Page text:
It is a really interesting sutta. And it doesn’t tell us much about how to interpret the information, other than that some people at some point found it inspiring.
My personal method of interpreting suttas is to give the Buddha and arahants the benefit of the doubt, and try to find the most charitable meaning. So I would have to have an iron-clad reason to show that an arahant had unwholesome intentions behind an action. For me, this prevents missing something beneficial.
In my reading of the suttas, I would never say “just past karma.” After all, having done meritorious deeds in the past is the highest blessing. The Buddha saw fit to declare him as foremost in good health. So it hardly seems out of place. The Buddha praised good health in general as a factor in Dhamma practice.
I can turn this on it’s head and say that for some monks it is irresponsible for them to ordain others. For example, if they know they don’t posses the disposition to train others, or if they choose a lifestyle that is not conducive to training others. It may very well have been an act of compassion not to ordain others.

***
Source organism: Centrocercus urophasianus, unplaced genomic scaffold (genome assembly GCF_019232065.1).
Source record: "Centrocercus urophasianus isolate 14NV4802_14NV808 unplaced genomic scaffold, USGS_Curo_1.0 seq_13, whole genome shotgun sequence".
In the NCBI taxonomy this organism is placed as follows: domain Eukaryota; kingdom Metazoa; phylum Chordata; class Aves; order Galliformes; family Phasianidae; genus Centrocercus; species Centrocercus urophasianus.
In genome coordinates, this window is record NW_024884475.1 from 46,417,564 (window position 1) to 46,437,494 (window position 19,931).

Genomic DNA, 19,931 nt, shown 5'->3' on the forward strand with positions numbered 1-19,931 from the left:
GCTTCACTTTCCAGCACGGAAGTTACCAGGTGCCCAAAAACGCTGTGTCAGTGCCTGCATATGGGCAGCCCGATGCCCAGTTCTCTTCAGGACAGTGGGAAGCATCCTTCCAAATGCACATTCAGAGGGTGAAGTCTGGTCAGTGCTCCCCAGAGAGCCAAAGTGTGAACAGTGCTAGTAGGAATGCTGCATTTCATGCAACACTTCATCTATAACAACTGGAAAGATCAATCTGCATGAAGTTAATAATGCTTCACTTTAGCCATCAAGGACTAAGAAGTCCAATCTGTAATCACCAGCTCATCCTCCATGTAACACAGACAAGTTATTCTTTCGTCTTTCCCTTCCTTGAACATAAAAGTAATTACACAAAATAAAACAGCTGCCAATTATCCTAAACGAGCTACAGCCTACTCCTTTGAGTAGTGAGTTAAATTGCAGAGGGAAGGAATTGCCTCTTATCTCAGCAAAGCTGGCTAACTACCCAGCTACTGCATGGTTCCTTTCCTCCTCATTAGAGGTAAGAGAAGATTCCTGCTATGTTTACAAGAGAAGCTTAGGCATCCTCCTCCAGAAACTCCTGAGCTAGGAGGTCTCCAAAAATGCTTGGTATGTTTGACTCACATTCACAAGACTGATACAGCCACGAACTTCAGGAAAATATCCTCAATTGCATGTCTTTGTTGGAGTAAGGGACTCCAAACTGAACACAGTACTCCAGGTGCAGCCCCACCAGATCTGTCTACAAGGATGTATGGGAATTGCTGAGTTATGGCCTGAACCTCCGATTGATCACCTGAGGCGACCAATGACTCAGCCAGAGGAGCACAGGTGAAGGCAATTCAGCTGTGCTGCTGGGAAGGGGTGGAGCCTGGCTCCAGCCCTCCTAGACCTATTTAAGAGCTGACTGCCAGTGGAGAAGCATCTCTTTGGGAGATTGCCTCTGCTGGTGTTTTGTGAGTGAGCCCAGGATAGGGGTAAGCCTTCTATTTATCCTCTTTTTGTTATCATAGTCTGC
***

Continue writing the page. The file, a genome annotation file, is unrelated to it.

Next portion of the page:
I can’t say exactly how things were at that time, but now in Sri Lanka, one gains a bit of power and prestige from ordaining monks. Having “a following” has probably always been a thing. Not ordaining others is one way to avoid this.
You can hardly blame Ven. Bakkula for this. The only evidence we have is that he allowed others in the monastery allow him to attain parinibbana. Otherwise we don’t have a single case of self promotion. In fact, the qualities in this list seem to show the opposite. And I don’t recall him even being a named presence in other suttas.
It’s true that we can easily find a negative interpretation for any of these qualities. However, I don’t think that is an appropriate way to understand the lives of arahants. For me, I’m happy to simply not know why something would be considered praiseworthy in this case, rather than to come to a negative interpretation.
At the same time, someone should not use this sutta to justify their own misguided ascetic practices.
Is there any evidence for this? That this one sutta could somehow cause the downfall of Theravada in India seems far fetched.
This seems highly unlikely. Nakedness is forbidden by the Vinaya.